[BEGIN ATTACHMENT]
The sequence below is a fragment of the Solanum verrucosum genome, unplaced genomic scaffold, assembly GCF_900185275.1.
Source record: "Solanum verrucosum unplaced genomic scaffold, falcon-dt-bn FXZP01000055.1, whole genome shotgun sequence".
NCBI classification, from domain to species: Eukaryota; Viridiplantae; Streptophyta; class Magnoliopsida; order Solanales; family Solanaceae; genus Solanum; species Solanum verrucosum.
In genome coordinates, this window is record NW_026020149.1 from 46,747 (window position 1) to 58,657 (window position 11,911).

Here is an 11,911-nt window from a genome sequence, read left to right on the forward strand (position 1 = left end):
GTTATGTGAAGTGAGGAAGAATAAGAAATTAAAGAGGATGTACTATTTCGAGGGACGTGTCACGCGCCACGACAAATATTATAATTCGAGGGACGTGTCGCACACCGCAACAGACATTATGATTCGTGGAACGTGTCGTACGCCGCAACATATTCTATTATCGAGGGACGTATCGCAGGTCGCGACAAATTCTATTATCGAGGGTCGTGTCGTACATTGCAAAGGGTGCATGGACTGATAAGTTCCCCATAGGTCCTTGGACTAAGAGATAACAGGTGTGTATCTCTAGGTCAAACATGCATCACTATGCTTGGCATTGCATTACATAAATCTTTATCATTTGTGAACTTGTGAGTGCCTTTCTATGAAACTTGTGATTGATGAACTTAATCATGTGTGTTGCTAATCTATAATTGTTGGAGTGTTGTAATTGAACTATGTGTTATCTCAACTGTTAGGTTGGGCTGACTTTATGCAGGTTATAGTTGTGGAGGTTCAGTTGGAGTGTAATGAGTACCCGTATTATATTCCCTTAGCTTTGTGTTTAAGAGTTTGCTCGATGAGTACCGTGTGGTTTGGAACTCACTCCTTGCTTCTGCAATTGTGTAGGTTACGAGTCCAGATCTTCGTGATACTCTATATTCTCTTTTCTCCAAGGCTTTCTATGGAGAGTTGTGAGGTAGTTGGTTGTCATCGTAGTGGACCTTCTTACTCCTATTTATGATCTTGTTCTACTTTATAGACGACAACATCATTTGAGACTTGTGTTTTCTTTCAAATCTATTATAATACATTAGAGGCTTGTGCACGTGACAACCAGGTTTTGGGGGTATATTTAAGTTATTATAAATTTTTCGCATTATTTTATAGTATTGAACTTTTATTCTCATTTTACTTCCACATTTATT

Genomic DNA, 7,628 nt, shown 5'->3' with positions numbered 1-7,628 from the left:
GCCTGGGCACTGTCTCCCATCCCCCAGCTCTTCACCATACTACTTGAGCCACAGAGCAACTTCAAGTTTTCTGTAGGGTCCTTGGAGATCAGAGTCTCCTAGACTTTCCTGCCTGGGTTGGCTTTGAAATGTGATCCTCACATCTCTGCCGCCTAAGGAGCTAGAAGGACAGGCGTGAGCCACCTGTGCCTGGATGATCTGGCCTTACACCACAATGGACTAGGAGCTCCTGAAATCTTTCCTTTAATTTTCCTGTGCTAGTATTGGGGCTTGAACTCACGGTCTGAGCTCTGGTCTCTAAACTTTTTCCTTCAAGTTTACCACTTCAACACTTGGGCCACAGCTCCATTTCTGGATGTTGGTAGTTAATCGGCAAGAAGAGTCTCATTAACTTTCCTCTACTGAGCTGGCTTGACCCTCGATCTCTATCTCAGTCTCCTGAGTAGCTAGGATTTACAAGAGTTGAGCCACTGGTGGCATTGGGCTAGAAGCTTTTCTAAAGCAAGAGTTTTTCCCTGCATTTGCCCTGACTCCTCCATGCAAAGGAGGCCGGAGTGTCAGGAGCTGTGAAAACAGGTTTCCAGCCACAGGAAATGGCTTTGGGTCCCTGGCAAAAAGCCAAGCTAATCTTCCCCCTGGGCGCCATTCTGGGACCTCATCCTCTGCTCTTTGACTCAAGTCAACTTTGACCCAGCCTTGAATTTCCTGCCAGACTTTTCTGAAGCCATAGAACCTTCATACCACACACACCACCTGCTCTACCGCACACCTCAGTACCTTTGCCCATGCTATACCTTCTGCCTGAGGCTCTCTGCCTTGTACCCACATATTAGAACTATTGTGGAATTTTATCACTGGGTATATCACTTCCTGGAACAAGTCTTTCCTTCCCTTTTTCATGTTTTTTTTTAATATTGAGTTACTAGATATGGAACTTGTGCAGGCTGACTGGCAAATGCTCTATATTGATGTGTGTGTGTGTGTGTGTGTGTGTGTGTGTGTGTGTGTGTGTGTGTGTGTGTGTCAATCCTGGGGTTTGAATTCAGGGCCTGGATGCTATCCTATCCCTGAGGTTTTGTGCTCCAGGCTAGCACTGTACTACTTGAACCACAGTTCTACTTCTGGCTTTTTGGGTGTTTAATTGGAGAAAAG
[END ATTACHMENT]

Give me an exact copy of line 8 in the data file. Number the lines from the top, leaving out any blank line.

GCCTGGGCACTGTCTCCCATCCCCCAGCTCTTCACCATACTACTTGAGCCACAGAGCAACTTCAAGTTTTCTGTAGGGTCCTTGGAGATCAGAGTCTCCTAGACTTTCCTGCCTGGGTTGGCTTTGAAATGTGATCCTCACATCTCTGCCGCCTAAGGAGCTAGAAGGACAGGCGTGAGCCACCTGTGCCTGGATGATCTGGCCTTACACCACAATGGACTAGGAGCTCCTGAAATCTTTCCTTTAATTTTCCTGTGCTAGTATTGGGGCTTGAACTCACGGTCTGAGCTCTGGTCTCTAAACTTTTTCCTTCAAGTTTACCACTTCAACACTTGGGCCACAGCTCCATTTCTGGATGTTGGTAGTTAATCGGCAAGAAGAGTCTCATTAACTTTCCTCTACTGAGCTGGCTTGACCCTCGATCTCTATCTCAGTCTCCTGAGTAGCTAGGATTTACAAGAGTTGAGCCACTGGTGGCATTGGGCTAGAAGCTTTTCTAAAGCAAGAGTTTTTCCCTGCATTTGCCCTGACTCCTCCATGCAAAGGAGGCCGGAGTGTCAGGAGCTGTGAAAACAGGTTTCCAGCCACAGGAAATGGCTTTGGGTCCCTGGCAAAAAGCCAAGCTAATCTTCCCCCTGGGCGCCATTCTGGGACCTCATCCTCTGCTCTTTGACTCAAGTCAACTTTGACCCAGCCTTGAATTTCCTGCCAGACTTTTCTGAAGCCATAGAACCTTCATACCACACACACCACCTGCTCTACCGCACACCTCAGTACCTTTGCCCATGCTATACCTTCTGCCTGAGGCTCTCTGCCTTGTACCCACATATTAGAACTATTGTGGAATTTTATCACTGGGTATATCACTTCCTGGAACAAGTCTTTCCTTCCCTTTTTCATGTTTTTTTTTAATATTGAGTTACTAGATATGGAACTTGTGCAGGCTGACTGGCAAATGCTCTATATTGATGTGTGTGTGTGTGTGTGTGTGTGTGTGTGTGTGTGTGTGTGTGTGTGTGTGTGTCAATCCTGGGGTTTGAATTCAGGGCCTGGATGCTATCCTATCCCTGAGGTTTTGTGCTCCAGGCTAGCACTGTACTACTTGAACCACAGTTCTACTTCTGGCTTTTTGGGTGTTTAATTGGAGAAAAG